Monday, December 29, 2008

Werner Herzog - Into The Wild (2008 Best Of Part 1)

Werner & the beast
My first encounter with Werner Herzog films began with his Klaus Kinski flix(Aguirre: The Wrath of God, Nosferatu the Vampyre & Fitzcaralldo) that attracts my attention due to the fact that kinski seems to be in his best place when working with Herzog.

Werner & the monster

The films that Herzog and Kinski made together are amongst the best in the world and I can't write about Herzog without mentioning Kinski passionate and captivating abilities as an actor, his magnetic presence in films were enough to attract the audience. Watch any film with Klaus and you can feel his power over the screen. He was a unique artist.

Herzog & Kinski hated each other and yet at the same time loved each other. No matter how hard they tried they couldn't stop gravitating towards one another. To understand their crazy relationship just watch this amazing documentary Mein liebster Feind - Klaus Kinski (1999) made by Herzog himself as a tribute to his colleague and friend Kinski.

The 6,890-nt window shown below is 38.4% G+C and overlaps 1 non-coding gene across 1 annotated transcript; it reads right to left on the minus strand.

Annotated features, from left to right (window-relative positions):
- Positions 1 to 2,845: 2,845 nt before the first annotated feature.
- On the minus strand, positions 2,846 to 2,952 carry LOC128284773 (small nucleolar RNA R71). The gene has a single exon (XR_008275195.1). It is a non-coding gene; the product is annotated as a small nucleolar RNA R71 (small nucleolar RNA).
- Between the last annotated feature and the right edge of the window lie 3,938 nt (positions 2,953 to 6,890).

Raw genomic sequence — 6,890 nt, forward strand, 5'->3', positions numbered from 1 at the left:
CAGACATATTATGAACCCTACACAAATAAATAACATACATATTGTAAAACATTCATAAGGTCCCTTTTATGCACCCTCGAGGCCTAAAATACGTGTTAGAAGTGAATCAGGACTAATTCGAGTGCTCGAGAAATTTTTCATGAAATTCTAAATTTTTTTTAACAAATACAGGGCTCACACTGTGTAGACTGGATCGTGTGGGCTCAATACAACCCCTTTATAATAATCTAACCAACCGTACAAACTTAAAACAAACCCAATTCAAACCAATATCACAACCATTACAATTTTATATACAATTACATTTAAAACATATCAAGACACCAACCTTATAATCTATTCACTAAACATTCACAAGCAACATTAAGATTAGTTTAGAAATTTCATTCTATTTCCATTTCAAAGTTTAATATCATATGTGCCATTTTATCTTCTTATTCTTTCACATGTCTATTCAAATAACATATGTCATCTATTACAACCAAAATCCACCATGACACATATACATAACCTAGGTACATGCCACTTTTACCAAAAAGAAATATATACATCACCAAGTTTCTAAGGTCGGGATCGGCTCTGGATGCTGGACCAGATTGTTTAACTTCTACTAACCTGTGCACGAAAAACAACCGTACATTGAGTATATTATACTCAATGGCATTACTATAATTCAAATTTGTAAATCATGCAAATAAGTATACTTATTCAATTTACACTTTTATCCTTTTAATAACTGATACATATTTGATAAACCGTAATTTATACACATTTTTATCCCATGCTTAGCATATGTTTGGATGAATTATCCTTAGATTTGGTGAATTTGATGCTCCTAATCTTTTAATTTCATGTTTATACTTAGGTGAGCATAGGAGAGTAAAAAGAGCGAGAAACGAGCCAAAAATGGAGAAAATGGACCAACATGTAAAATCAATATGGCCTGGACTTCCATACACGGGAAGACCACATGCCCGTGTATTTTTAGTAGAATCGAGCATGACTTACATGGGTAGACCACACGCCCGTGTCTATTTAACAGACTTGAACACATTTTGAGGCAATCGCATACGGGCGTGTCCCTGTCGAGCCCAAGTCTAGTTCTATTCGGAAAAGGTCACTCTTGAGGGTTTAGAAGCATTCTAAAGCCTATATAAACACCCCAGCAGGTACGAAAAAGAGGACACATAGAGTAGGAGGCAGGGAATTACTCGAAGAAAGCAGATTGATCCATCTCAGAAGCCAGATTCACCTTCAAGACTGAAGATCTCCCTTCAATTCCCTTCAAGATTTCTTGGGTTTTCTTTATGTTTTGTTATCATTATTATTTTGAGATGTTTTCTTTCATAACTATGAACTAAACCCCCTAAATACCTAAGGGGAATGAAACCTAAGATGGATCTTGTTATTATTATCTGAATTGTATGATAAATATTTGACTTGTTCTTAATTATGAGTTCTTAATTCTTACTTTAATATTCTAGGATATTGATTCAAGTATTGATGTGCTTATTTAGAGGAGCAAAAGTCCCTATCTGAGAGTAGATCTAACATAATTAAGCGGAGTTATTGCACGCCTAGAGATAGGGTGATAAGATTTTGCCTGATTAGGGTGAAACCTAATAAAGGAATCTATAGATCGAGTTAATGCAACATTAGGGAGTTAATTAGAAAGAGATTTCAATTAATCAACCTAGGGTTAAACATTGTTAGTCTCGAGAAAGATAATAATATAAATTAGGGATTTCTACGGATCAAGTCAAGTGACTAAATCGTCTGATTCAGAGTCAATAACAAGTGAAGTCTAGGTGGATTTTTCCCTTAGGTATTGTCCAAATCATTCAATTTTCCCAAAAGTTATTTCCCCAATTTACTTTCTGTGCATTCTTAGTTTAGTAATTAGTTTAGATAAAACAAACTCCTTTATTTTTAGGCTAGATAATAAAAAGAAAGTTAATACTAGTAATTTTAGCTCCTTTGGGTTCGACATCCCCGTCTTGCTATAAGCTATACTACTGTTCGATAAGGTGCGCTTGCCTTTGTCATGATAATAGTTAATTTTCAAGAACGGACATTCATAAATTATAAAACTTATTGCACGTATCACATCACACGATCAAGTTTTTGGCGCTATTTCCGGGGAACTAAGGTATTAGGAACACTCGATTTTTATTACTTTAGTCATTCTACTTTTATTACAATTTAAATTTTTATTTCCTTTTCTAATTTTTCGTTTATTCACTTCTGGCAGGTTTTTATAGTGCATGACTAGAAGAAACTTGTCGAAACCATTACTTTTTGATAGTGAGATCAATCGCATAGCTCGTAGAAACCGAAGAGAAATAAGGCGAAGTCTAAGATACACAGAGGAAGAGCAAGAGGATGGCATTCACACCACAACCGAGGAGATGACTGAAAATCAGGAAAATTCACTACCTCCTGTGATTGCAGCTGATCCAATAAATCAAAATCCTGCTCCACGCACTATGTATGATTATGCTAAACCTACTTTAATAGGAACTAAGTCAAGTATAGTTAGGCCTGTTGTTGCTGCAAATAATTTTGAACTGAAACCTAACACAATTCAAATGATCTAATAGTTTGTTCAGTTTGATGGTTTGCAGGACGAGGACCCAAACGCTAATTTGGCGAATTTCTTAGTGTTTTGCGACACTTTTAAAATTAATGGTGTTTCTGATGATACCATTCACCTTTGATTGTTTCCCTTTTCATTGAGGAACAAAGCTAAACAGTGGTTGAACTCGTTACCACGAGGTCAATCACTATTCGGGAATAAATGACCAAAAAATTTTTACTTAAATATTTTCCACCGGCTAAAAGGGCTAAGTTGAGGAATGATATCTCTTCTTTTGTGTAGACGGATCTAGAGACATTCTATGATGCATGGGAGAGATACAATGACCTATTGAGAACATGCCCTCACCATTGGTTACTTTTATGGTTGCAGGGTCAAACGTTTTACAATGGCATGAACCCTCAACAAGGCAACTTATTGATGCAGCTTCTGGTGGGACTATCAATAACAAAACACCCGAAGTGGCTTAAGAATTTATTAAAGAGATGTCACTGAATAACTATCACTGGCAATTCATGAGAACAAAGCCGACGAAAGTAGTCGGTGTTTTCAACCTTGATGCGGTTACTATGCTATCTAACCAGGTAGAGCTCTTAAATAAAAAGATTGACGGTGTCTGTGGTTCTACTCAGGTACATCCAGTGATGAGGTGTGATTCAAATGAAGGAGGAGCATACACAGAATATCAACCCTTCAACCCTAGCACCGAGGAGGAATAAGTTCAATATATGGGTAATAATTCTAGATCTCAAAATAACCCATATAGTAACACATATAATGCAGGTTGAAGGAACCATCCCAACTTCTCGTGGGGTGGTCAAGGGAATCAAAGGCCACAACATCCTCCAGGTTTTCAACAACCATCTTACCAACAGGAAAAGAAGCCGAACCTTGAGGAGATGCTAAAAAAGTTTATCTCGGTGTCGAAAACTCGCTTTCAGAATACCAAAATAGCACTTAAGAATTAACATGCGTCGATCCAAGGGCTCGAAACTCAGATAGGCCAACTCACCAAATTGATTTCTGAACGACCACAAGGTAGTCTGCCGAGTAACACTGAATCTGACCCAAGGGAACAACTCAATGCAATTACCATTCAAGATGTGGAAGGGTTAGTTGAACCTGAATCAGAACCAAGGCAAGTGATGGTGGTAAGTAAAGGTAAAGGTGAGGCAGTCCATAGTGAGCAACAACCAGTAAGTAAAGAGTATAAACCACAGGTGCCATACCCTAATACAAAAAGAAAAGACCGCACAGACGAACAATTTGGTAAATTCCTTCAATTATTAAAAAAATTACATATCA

Now after this short introduction of Werner history I cannot open our 2008 best of discussion without sharing the great experience of watching Herzog best Documentary for 2008 "Encounters at the End of the World".

Werner Herzog’s epic “Antarctica film” ends up being less a documentary about Antarctica as it is about the humans who, for some reason or another, are living on the world’s most uninhabitable continent.

Endless Landscapes

Always the eccentric and aggressively curious filmmaker, Herzog and his cameras take us to unexpected, awe-inspiring places in and around McMurdo Station in Antarctica.

Alienated World

It’s complicated, beautiful, confounding and funny, with a refreshing dearth of answers or arguments but an unbridled and joyous sense of cinematic wonder.
The images in Herzog films hover in the rarified area between unreal and absolutely true.

The South Wall
Herzog’s off-the-wall voiceovers, combined with some truly fascinating images and interviews, make this film one of the truly singular documentaries in the modern history of the form.

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